Captain FTP has been sailing the seas of Mac OS X for five years now since it set sail from the port of Hamburg on the Elbe. During this time it has grown and matured into the majestically sturdy craft that swiftly parades the high seas.
As part of our birthday celebrations we would like to share with everyone the story and the motivations behind the birth of Captain FTP. What better place to start than the beginning in the port itself.
For many centuries Hamburg has been connected with the sea as one of Europe's largest trading ports. For centuries it protected the trading routes on the Elbe and Alster rivers allowing for trade between Europe and the rest of the world, fighting off invading Vikings and even the occasional denizen of the sea, the pirate. Hamburg today is still a thriving city heavily connected with the sea, maintaining its position as a 'Gateway to the World'.
Against this backdrop on a warm summer evening a couple of friends were enjoying some 'Hefeweizen', a locally brewed beer, discussing the days events and enjoying the cold soothing effects of the amber nectar after a hot mid summers day. Both friends were avid Mac enthusiasts and with the help of the Hefeweizen it wasn't long before the conversation turned to their shared passion, the Mac.
In these days Mac OS X was still an emerging shining light and not many developers were making applications for Mac. A lot of the applications that existed were poor copies from the dark side and didn't really capture the imagination of these two particular Mac lovers. Grumblings could be heard emanating from their table interrupted by the occasional trumpeting of the horns from merchant ships navigating the nearby river.
The conversation flowed for a while, complaints about the performance of the new OS, instability of the few applications running on this latest offering, Apple's great hope to give sanctuary and hope to its' enthusiastic followers marooned in Windows infested seas.
Another round of Hefeweizen arrived at the table not only bringing more refreshment but a pause to the conversation. The silence didn't last long however and was broken by the sound of Mariusz's fist thumping on the table "Lets make our own application" he exclaimed. Laughter was the response from the other side of the table accompanied by suggestions that they must be putting something in the beer.
"No seriously we could do it, we could make something ourselves for OS X, after all we (Xnet) do have plenty of experience providing solutions to customers on multiple OS, why not Mac too?".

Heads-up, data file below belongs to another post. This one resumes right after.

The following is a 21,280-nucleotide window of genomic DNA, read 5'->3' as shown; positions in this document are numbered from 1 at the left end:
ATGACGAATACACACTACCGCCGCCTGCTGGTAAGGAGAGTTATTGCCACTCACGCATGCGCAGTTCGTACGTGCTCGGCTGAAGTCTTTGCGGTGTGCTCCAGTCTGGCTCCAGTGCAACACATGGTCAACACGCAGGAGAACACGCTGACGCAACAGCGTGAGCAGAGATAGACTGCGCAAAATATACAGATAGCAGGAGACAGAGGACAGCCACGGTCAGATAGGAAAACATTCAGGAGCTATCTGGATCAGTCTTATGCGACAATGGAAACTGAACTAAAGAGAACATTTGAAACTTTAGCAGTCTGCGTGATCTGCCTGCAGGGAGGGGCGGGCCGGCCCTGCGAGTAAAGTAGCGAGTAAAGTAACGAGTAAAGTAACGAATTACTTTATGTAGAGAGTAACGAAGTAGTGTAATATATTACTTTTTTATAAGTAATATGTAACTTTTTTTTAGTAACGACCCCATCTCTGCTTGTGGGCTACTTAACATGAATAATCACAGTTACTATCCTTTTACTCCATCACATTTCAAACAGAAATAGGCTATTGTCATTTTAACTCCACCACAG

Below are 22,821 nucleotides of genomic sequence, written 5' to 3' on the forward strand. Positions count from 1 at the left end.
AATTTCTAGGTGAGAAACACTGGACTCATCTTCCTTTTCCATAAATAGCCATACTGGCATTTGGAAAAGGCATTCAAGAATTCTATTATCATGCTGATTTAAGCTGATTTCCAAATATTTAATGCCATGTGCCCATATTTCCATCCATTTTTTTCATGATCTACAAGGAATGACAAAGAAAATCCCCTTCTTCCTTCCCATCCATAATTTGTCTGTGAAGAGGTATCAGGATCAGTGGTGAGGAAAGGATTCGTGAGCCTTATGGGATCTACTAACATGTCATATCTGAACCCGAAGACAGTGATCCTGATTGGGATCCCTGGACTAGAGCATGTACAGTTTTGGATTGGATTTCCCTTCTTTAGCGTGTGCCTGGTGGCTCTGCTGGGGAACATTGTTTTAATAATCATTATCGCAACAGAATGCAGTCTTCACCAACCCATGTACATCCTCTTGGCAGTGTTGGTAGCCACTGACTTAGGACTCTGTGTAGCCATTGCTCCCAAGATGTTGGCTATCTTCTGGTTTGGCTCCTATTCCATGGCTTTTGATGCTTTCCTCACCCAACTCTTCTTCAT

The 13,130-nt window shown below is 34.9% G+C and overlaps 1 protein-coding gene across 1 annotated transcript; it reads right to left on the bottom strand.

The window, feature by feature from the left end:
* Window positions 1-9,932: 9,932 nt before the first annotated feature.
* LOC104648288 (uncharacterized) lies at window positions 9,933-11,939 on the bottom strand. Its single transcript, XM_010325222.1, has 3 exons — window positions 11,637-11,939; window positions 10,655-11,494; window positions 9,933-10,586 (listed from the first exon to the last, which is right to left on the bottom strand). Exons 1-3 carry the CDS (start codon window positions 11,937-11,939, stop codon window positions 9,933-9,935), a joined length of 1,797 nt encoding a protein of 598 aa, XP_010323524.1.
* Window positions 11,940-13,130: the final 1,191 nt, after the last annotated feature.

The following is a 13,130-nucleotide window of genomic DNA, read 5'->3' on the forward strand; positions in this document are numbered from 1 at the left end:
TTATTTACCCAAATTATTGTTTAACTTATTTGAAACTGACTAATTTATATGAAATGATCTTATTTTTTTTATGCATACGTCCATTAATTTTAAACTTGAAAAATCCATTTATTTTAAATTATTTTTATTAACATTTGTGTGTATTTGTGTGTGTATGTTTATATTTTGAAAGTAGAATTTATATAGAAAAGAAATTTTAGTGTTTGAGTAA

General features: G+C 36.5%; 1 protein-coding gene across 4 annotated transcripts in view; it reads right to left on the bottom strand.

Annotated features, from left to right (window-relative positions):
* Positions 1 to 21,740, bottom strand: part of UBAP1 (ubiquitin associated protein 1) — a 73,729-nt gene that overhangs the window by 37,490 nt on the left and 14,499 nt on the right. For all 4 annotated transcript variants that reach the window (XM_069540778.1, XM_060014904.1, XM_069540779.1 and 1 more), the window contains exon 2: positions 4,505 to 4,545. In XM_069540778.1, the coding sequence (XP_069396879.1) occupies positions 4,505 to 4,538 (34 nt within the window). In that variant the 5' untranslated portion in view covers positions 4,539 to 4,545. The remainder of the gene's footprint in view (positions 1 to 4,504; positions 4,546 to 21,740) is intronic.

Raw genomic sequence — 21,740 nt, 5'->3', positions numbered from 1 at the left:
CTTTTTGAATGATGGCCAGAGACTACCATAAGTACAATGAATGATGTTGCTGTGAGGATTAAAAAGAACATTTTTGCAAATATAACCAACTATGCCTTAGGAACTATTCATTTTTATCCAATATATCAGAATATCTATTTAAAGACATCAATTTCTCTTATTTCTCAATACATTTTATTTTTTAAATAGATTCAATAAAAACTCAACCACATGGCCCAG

Perhaps it was the beer or maybe their sheer enthusiasm for Mac but they started seriously discussing how they would go about developing an application for Mac from scratch. The conversation went on and it really seemed plausible, Wolfgang likened their plan to that of the pirates who daringly boarded the merchant ships centuries earlier. They would be renegades or pirates with a mission to provide not plunder, it wouldn't be easy but they would give it a go (this might have been the beer talking). This romantic idea proved very popular with the others.
OK the idea was there to make something, there was enthusiasm to be daring and embark on an exciting project but what to make. It had to be something small to begin with but it couldn't be a gimic, it had to be something that they could find use for themselves.
Over the coming days and weeks they would relax after work, amusing themselves with talk of achieving this dream. Many problems were shared, Mac loving friends were invited to share their experiences (and a few beers) and they discussed until a way forward seemed apparent. They all agreed that they should play to their strengths and this was/is in providing data/communication solutions. They decided that the movement of data the most was critical for Mac users and FTP the best way to do it.
They would build an FTP application for Mac.
Four months later the dream was realized when the first version of Captain FTP was launched onto the high seas, the dream had been achieved.
Note: we do point out that these are not the exact words that were used but reflect the sentiments and intentions at the time, and we tried to shorten it to make it more enjoyable to read.
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